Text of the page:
On the first drive when Oregon State cut through the Husky defense like butter we saw the Dawgs running a 2-high shell. The defensive line was manhandled and the first player to get to the ball carrier from the back 7 reliably missed a tackle. As the game went on we saw Washington adjusting their personnel as Dominique Hampton would get subbed out on clear running downs for an extra defensive tackle. Later in the game Tuli Letuligasenoa started playing like a potential all-conference DL and had several plays blowing up the line of scrimmage.
In Washington’s only 2 losses this season they’ve allowed the opposing starting running back to go for 22+ carries and 110+ yards on the ground. Damien Martinez almost put up those numbers for the Beavers. But in the final 3 quarters Washington’s run defense did just enough to pull out the win. Of course it helped that OSU’s quarterback wasn’t a threat in the run game. That won’t be the case next week.
3. Winning Isn’t Secondary
Last season the Huskies lost a game to Oregon State on a last second field goal after the Beavers threw for just 48 yards. This time around it was the Huskies kicking a last second field goal while Oregon State once again were stuck with double digit passing yards at 87 total. It would of course be awesome if we could attribute that entirely to having the secondary just about completely healthy finally. Unfortunately, we here at the UW Dawg Pound and likely you at home are aware that context is in fact a real thing.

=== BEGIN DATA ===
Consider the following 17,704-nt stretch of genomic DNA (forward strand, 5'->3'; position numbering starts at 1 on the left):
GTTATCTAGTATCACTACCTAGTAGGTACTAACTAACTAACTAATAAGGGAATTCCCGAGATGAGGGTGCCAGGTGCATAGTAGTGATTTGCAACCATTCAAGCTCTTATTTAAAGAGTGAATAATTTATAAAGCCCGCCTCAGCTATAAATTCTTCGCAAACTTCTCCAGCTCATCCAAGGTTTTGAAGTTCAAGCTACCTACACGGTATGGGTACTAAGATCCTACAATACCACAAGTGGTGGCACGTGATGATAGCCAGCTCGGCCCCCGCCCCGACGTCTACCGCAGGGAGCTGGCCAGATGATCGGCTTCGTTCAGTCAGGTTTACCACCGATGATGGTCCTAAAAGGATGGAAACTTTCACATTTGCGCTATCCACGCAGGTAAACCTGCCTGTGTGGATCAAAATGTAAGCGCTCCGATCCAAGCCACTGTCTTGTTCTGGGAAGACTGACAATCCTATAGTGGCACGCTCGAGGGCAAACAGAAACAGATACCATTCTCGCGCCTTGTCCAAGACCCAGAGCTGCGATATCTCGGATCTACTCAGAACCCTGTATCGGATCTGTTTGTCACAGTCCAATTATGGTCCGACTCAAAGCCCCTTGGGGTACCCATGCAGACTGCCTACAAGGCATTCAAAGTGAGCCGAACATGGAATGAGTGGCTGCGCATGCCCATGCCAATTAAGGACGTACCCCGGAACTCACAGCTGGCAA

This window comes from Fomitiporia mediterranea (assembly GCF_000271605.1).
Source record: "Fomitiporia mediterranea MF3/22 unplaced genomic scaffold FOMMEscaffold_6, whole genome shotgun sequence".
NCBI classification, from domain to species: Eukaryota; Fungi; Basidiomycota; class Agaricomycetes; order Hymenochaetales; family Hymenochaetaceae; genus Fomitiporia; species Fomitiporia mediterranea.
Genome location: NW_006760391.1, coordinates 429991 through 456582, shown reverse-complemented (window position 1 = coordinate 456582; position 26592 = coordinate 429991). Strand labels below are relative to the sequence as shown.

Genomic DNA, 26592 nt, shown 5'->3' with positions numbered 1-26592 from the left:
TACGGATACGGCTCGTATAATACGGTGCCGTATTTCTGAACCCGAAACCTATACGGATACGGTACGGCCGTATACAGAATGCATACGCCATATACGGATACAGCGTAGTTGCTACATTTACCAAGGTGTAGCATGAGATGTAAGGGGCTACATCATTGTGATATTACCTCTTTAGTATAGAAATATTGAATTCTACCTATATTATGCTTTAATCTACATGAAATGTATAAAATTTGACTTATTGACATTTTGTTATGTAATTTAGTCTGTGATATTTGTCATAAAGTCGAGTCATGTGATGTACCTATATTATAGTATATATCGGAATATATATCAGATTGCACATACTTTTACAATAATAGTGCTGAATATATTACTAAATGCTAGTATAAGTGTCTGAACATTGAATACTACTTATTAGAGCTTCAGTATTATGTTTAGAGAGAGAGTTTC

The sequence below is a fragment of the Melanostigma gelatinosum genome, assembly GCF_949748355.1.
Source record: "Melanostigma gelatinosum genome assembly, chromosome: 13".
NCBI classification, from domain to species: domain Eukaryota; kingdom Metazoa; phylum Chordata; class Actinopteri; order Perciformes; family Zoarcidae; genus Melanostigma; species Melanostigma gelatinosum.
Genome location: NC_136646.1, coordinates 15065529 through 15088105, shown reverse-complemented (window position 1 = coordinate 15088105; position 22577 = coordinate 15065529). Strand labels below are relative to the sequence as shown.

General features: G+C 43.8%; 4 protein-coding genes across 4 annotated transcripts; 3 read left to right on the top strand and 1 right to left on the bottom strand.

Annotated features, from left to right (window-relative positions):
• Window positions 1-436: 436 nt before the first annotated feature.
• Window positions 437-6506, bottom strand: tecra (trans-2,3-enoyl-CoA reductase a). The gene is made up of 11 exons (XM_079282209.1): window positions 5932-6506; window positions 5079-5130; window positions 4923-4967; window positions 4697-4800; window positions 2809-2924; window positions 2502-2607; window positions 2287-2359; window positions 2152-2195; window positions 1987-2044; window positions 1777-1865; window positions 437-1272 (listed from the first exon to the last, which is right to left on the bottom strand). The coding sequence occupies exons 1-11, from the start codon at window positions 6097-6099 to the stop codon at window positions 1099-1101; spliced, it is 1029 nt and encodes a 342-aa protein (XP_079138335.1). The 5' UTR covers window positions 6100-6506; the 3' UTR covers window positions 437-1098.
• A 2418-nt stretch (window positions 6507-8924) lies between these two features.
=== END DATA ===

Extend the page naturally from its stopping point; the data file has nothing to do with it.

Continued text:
The Beavers are a run first team and even when they’ve won in recent weeks with backup Ben Gulbranson playing QB it hasn’t been because of a dominant aerial attack. During their 3-game winning streak Gulbranson threw for 250, 141, and 202 yards. Also, as we talked about in item #1 there was the little matter of the windstorm. Late in the 4th quarter Oregon State had a man wide open deep behind the entire defense and the pass was overthrown by a couple yards likely because of the wind.
At this point though I’ll take it. Washington’s secondary hadn’t really come close to completely shutting down a power conference passing attack yet this year. Only ASU’s Trenton Bourget threw for fewer than 200 yards but he came in as an injury substitution and averaged 9+ yards per attempt with 3 TDs. Holding OSU to fewer than 100 yards and fewer than 5 yards per attempt with no deep completions is an improvement even if wind-aided.
Perryman still struggled and didn’t look as if the bye week had returned him to full health. Once the Huskies started committing more men to the box it looked like they played their corners to give even more cushion and prevent getting beat over the top. An understandable strategy but also I would’ve preferred to make Oregon State prove they were capable of completing a deep throw. As we saw towards the end the game may have come down to Oregon State not being able to hit that one deep shot when the opportunity was there.
Next week playing at Oregon will be an entirely different story and Washington has to hope that the improvements we saw weren’t entirely wind/opponent-related and represented true progress. I’m not convinced.